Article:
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(born April 26, 1822, Hartford, Conn., U.S.—died Aug. 28, 1903, Brookline, Mass.) U.S. landscape architect. He traveled throughout the American South in the 1850s and won fame for several books describing its slaveholding culture. During an extended vacation in Europe, he became profoundly impressed with English landscaping, which he described in Walks and Talks of an American Farmer in England (1852). In 1857 he was hired as superintendent of New York City's newly planned Central Park. With the architect Calvert Vaux (1824–95), he won a competition to design the park, and he became its chief architect in 1858. The result was a nature-lover's paradise incorporating lawns, woods, ponds, and meandering paths; it represented one of the first attempts in the U.S. to apply art to the improvement of nature in a public park. Other Olmsted parks include Prospect Park in Brooklyn, New York City; a Niagara Falls, N.Y., park project; an extensive system of parks and parkways in Boston; and the World's Columbian Exposition (later Jackson Park) in Chicago. As chairman of the first Yosemite commission, he helped secure the area as a permanent public park.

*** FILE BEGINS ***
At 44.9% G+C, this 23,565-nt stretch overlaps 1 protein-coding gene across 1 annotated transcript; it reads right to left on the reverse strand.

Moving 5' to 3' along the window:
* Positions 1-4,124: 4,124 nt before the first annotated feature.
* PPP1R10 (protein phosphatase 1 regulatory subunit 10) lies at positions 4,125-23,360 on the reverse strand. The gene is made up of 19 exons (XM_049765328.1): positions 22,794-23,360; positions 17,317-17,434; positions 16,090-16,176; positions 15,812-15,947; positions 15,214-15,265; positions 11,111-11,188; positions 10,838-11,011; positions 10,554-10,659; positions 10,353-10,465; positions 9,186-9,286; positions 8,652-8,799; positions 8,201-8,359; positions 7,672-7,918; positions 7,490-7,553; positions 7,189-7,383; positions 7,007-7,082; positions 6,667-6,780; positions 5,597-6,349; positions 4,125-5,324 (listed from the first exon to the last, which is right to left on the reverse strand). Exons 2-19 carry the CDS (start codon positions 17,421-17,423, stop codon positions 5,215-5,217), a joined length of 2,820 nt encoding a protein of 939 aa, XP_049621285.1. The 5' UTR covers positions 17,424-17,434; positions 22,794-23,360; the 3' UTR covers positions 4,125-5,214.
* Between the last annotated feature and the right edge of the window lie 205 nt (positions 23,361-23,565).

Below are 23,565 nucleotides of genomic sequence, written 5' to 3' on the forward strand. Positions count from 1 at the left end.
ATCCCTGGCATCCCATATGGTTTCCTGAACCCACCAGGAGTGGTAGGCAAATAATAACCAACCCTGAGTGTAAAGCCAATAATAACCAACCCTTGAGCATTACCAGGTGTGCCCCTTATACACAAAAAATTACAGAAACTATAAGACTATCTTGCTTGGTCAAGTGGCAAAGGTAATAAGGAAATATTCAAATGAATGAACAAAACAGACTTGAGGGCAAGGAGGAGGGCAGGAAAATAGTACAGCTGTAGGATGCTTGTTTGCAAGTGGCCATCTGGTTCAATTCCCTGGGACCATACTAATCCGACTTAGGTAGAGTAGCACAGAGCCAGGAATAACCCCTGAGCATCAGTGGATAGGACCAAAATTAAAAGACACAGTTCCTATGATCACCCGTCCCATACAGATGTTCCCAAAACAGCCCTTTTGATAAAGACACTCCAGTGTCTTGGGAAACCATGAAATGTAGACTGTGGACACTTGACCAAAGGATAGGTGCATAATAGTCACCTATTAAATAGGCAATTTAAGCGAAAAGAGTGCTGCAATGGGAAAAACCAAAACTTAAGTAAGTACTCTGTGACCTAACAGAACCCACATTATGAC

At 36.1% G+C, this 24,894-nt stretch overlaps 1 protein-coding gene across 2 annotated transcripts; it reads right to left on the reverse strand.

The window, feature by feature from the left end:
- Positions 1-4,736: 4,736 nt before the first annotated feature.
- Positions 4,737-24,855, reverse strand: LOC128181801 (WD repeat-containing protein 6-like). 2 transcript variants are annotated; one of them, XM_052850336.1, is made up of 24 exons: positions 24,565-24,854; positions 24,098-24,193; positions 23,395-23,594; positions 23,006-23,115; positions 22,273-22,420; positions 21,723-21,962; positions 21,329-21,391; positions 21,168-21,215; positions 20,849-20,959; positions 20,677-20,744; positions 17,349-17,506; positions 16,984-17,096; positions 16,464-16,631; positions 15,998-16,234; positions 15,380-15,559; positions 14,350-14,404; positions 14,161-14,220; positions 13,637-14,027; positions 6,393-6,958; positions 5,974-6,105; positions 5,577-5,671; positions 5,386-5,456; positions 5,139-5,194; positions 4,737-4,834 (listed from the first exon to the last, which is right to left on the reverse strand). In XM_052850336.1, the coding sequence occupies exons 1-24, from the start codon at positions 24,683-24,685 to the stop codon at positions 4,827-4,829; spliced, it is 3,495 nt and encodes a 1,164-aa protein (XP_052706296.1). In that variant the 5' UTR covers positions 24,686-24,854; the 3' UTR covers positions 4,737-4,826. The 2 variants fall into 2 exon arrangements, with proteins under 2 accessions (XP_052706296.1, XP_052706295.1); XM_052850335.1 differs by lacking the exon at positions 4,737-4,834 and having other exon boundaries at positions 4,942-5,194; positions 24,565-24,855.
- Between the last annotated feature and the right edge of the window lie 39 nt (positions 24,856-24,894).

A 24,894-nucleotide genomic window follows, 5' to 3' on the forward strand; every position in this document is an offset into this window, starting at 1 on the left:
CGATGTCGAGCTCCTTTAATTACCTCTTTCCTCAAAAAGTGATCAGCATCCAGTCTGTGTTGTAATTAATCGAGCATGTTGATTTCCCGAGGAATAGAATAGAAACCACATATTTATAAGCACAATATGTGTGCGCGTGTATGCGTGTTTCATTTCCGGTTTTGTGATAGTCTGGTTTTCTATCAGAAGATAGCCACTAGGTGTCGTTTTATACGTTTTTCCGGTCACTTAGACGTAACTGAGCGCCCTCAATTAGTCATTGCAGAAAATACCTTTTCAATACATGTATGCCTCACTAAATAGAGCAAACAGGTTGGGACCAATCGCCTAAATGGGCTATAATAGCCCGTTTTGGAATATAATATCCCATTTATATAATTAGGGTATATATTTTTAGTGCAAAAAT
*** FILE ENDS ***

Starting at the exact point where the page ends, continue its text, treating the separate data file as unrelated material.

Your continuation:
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(born Jan. 5, 1928, Ceylon, Minn., U.S.) U.S. politician. He was active in Minnesota's Farmer-Labor Party and worked for Hubert H. Humphrey's U.S. Senate campaign in 1948. After graduating from the University of Minnesota law school in 1956, he was Minnesota's attorney general from 1960 to his appointment in 1964 to fill Humphrey's unexpired Senate term when Humphrey won election as vice president under Lyndon B. Johnson. He won election to the Senate in 1966 and reelection in 1972. In 1976 he was elected vice president under Jimmy Carter. In 1984 he won the Democratic presidential nomination but lost the election to Ronald Reagan. He resumed his law practice and later served as ambassador to Japan (1993–96). In 2002 he campaigned for a seat in the U.S. Senate after Paul Wellstone, a Minnesota senator, died in a plane crash days before the election; Mondale was narrowly defeated.